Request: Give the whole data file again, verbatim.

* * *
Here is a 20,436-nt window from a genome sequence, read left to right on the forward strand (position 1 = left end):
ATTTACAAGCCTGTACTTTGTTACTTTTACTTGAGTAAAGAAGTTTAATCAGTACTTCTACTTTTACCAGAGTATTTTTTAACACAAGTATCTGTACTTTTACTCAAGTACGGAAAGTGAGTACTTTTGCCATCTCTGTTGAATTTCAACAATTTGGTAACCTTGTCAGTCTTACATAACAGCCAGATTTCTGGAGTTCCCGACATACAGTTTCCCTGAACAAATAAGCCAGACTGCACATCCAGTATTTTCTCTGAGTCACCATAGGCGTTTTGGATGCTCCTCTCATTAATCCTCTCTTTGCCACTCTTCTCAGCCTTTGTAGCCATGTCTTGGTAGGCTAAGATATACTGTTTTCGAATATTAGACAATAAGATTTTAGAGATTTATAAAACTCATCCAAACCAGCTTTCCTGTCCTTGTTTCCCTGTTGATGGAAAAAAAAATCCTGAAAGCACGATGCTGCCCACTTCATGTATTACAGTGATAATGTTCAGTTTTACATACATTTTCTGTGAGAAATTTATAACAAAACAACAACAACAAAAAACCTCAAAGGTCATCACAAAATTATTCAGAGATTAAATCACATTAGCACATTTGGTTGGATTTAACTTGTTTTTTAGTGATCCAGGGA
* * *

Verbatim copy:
Here is a 20,436-nt window from a genome sequence, read left to right on the forward strand (position 1 = left end):
ATTTACAAGCCTGTACTTTGTTACTTTTACTTGAGTAAAGAAGTTTAATCAGTACTTCTACTTTTACCAGAGTATTTTTTAACACAAGTATCTGTACTTTTACTCAAGTACGGAAAGTGAGTACTTTTGCCATCTCTGTTGAATTTCAACAATTTGGTAACCTTGTCAGTCTTACATAACAGCCAGATTTCTGGAGTTCCCGACATACAGTTTCCCTGAACAAATAAGCCAGACTGCACATCCAGTATTTTCTCTGAGTCACCATAGGCGTTTTGGATGCTCCTCTCATTAATCCTCTCTTTGCCACTCTTCTCAGCCTTTGTAGCCATGTCTTGGTAGGCTAAGATATACTGTTTTCGAATATTAGACAATAAGATTTTAGAGATTTATAAAACTCATCCAAACCAGCTTTCCTGTCCTTGTTTCCCTGTTGATGGAAAAAAAAATCCTGAAAGCACGATGCTGCCCACTTCATGTATTACAGTGATAATGTTCAGTTTTACATACATTTTCTGTGAGAAATTTATAACAAAACAACAACAACAAAAAACCTCAAAGGTCATCACAAAATTATTCAGAGATTAAATCACATTAGCACATTTGGTTGGATTTAACTTGTTTTTTAGTGATCCAGGGA